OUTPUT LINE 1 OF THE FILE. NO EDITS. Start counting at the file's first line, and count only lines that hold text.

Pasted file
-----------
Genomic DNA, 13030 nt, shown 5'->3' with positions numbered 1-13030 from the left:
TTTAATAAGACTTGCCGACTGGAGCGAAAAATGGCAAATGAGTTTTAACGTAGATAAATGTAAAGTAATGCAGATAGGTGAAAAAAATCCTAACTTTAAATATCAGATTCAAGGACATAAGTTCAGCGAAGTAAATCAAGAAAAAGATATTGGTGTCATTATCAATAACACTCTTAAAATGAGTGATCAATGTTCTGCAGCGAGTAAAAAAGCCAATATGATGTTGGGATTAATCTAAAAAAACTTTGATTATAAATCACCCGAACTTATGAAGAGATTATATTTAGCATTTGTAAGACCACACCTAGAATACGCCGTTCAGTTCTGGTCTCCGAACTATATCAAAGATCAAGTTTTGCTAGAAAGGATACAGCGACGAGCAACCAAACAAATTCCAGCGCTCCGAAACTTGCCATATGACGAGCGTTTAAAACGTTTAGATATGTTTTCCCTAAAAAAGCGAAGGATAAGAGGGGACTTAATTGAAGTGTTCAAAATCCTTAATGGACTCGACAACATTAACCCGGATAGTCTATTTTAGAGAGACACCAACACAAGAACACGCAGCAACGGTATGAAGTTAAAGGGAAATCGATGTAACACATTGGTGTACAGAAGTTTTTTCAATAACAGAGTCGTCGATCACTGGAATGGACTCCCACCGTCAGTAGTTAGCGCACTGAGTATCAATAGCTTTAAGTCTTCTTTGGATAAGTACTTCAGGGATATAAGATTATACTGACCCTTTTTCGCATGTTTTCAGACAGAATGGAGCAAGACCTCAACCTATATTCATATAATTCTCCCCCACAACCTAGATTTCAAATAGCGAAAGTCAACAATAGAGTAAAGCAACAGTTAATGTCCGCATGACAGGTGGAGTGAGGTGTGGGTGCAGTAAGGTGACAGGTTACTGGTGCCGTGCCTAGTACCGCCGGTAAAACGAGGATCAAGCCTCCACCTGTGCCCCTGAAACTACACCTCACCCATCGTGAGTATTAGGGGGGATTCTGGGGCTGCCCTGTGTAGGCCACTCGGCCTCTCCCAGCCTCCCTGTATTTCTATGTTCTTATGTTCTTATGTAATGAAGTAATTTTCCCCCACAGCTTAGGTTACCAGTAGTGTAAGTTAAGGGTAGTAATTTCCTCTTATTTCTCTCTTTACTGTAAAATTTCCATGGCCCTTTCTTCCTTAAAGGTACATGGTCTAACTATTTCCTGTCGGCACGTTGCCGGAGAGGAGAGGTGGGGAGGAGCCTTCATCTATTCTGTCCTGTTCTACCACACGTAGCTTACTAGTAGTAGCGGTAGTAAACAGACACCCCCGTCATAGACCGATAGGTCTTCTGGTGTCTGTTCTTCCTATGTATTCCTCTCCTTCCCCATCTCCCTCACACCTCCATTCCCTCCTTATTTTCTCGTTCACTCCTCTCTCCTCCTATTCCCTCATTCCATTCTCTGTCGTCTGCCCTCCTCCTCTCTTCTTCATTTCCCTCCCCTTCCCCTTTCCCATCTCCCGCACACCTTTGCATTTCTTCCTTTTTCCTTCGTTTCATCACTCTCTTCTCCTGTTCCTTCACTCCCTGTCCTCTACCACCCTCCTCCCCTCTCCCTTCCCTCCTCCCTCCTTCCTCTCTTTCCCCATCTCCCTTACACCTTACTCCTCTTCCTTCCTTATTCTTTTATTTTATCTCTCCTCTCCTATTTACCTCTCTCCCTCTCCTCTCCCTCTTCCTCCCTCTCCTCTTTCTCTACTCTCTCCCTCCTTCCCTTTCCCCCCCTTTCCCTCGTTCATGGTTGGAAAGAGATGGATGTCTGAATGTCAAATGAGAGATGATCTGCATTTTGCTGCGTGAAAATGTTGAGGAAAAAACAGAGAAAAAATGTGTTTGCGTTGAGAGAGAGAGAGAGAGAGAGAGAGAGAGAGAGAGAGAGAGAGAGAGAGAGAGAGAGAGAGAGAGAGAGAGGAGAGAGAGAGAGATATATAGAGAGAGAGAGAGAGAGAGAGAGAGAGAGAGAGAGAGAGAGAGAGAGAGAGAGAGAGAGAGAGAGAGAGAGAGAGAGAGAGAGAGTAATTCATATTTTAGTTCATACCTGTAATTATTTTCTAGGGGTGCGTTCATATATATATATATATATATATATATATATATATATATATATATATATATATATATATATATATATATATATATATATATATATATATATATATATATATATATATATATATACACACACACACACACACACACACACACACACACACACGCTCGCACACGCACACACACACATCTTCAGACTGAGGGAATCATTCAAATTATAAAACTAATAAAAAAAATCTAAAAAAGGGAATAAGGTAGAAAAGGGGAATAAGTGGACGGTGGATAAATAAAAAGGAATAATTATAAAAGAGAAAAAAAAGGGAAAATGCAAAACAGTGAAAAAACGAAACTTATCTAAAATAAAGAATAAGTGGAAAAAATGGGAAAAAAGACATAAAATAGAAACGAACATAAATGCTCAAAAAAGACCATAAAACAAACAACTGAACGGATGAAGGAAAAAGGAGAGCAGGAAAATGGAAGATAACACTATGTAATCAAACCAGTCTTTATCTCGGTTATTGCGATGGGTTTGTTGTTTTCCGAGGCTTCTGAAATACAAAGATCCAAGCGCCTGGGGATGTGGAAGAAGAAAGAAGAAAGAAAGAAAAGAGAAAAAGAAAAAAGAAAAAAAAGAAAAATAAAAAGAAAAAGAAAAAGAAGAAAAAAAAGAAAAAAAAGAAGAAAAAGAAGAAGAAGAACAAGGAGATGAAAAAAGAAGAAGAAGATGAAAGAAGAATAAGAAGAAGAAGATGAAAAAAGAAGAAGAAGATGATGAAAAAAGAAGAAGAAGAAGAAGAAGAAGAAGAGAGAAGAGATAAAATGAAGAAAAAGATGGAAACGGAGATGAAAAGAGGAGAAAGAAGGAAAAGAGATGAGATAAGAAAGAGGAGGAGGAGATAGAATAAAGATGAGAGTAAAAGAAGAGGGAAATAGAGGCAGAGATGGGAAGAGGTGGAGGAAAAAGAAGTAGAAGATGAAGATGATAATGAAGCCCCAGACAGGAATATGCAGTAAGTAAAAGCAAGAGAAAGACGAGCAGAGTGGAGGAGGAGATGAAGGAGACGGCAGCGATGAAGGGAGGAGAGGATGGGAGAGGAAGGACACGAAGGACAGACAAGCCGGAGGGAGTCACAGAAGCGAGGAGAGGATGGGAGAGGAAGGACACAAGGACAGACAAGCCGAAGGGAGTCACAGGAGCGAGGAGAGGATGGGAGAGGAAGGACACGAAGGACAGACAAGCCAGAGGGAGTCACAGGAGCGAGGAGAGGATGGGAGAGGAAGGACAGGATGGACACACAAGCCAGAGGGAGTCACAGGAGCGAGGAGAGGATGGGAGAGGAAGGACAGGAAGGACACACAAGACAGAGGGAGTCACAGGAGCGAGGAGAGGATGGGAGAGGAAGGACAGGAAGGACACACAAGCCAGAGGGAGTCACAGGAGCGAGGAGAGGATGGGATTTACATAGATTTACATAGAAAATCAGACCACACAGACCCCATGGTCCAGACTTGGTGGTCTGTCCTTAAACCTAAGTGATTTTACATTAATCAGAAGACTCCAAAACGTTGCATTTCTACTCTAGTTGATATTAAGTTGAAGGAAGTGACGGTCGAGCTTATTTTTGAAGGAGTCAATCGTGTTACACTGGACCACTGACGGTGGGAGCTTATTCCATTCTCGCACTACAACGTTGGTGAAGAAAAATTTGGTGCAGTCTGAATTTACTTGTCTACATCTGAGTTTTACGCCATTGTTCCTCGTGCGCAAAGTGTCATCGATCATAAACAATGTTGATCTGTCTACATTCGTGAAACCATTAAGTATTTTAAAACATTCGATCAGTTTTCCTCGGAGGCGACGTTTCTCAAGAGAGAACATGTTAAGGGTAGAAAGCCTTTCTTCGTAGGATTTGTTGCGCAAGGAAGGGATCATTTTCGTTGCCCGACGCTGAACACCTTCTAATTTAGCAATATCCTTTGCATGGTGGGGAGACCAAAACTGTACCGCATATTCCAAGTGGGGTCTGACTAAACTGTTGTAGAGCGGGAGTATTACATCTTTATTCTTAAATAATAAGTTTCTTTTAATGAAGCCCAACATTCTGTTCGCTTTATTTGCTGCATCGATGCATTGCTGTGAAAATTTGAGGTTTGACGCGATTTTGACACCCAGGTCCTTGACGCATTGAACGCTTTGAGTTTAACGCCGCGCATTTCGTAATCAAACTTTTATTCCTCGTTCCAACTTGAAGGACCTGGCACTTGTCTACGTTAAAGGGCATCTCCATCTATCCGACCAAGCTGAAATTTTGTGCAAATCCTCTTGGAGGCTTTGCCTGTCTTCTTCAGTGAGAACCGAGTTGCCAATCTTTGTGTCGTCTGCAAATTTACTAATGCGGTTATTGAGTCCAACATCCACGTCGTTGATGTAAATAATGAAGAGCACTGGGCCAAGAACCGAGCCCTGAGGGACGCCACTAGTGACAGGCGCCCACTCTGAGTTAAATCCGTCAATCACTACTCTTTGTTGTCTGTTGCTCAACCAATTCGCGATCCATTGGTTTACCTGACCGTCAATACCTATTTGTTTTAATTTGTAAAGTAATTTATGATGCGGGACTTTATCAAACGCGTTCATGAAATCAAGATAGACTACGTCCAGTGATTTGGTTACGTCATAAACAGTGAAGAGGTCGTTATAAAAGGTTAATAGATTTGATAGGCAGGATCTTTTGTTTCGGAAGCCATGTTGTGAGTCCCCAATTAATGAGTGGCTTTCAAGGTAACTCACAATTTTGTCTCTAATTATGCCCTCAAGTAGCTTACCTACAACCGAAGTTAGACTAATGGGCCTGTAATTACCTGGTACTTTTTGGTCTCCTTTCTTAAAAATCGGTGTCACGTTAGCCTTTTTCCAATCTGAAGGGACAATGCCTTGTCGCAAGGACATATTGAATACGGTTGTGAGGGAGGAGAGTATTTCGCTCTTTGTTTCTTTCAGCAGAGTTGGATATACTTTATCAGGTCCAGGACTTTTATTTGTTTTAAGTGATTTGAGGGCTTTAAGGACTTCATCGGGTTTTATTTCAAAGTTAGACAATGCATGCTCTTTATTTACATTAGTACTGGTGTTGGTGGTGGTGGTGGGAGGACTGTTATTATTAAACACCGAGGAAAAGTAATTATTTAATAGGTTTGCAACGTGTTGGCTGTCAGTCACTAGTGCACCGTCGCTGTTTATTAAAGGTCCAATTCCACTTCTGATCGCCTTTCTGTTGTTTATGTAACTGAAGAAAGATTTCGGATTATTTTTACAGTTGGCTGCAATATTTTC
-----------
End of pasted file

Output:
Genomic DNA, 13030 nt, shown 5'->3' with positions numbered 1-13030 from the left: